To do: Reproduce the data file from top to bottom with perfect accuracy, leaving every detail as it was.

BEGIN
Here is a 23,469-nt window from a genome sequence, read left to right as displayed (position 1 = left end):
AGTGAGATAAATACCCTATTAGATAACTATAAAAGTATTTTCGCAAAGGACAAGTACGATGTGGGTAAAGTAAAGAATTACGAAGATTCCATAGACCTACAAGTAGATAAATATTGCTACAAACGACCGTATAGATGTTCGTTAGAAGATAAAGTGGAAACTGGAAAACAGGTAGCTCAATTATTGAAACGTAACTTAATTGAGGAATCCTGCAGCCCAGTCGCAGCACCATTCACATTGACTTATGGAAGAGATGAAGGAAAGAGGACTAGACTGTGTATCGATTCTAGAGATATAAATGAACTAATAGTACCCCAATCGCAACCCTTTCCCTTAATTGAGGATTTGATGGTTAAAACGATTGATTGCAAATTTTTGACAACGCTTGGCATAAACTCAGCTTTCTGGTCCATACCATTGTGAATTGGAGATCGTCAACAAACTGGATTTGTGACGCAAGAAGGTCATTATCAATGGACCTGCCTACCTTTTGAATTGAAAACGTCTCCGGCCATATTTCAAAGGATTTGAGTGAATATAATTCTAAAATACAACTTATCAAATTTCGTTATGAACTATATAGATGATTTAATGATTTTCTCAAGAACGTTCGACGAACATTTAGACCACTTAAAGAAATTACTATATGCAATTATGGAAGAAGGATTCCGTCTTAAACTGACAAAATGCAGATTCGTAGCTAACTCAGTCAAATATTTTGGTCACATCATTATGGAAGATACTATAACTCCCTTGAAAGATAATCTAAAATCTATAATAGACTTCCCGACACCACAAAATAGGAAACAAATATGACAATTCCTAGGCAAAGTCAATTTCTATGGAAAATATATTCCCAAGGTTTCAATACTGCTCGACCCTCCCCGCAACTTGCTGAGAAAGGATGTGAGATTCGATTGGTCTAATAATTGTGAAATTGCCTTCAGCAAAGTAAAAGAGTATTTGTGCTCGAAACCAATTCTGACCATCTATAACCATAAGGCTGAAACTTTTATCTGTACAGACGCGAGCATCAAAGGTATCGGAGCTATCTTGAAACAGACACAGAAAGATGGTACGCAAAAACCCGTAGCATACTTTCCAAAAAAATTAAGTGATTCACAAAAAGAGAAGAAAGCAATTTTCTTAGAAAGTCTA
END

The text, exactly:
Here is a 23,469-nt window from a genome sequence, read left to right as displayed (position 1 = left end):
AGTGAGATAAATACCCTATTAGATAACTATAAAAGTATTTTCGCAAAGGACAAGTACGATGTGGGTAAAGTAAAGAATTACGAAGATTCCATAGACCTACAAGTAGATAAATATTGCTACAAACGACCGTATAGATGTTCGTTAGAAGATAAAGTGGAAACTGGAAAACAGGTAGCTCAATTATTGAAACGTAACTTAATTGAGGAATCCTGCAGCCCAGTCGCAGCACCATTCACATTGACTTATGGAAGAGATGAAGGAAAGAGGACTAGACTGTGTATCGATTCTAGAGATATAAATGAACTAATAGTACCCCAATCGCAACCCTTTCCCTTAATTGAGGATTTGATGGTTAAAACGATTGATTGCAAATTTTTGACAACGCTTGGCATAAACTCAGCTTTCTGGTCCATACCATTGTGAATTGGAGATCGTCAACAAACTGGATTTGTGACGCAAGAAGGTCATTATCAATGGACCTGCCTACCTTTTGAATTGAAAACGTCTCCGGCCATATTTCAAAGGATTTGAGTGAATATAATTCTAAAATACAACTTATCAAATTTCGTTATGAACTATATAGATGATTTAATGATTTTCTCAAGAACGTTCGACGAACATTTAGACCACTTAAAGAAATTACTATATGCAATTATGGAAGAAGGATTCCGTCTTAAACTGACAAAATGCAGATTCGTAGCTAACTCAGTCAAATATTTTGGTCACATCATTATGGAAGATACTATAACTCCCTTGAAAGATAATCTAAAATCTATAATAGACTTCCCGACACCACAAAATAGGAAACAAATATGACAATTCCTAGGCAAAGTCAATTTCTATGGAAAATATATTCCCAAGGTTTCAATACTGCTCGACCCTCCCCGCAACTTGCTGAGAAAGGATGTGAGATTCGATTGGTCTAATAATTGTGAAATTGCCTTCAGCAAAGTAAAAGAGTATTTGTGCTCGAAACCAATTCTGACCATCTATAACCATAAGGCTGAAACTTTTATCTGTACAGACGCGAGCATCAAAGGTATCGGAGCTATCTTGAAACAGACACAGAAAGATGGTACGCAAAAACCCGTAGCATACTTTCCAAAAAAATTAAGTGATTCACAAAAAGAGAAGAAAGCAATTTTCTTAGAAAGTCTA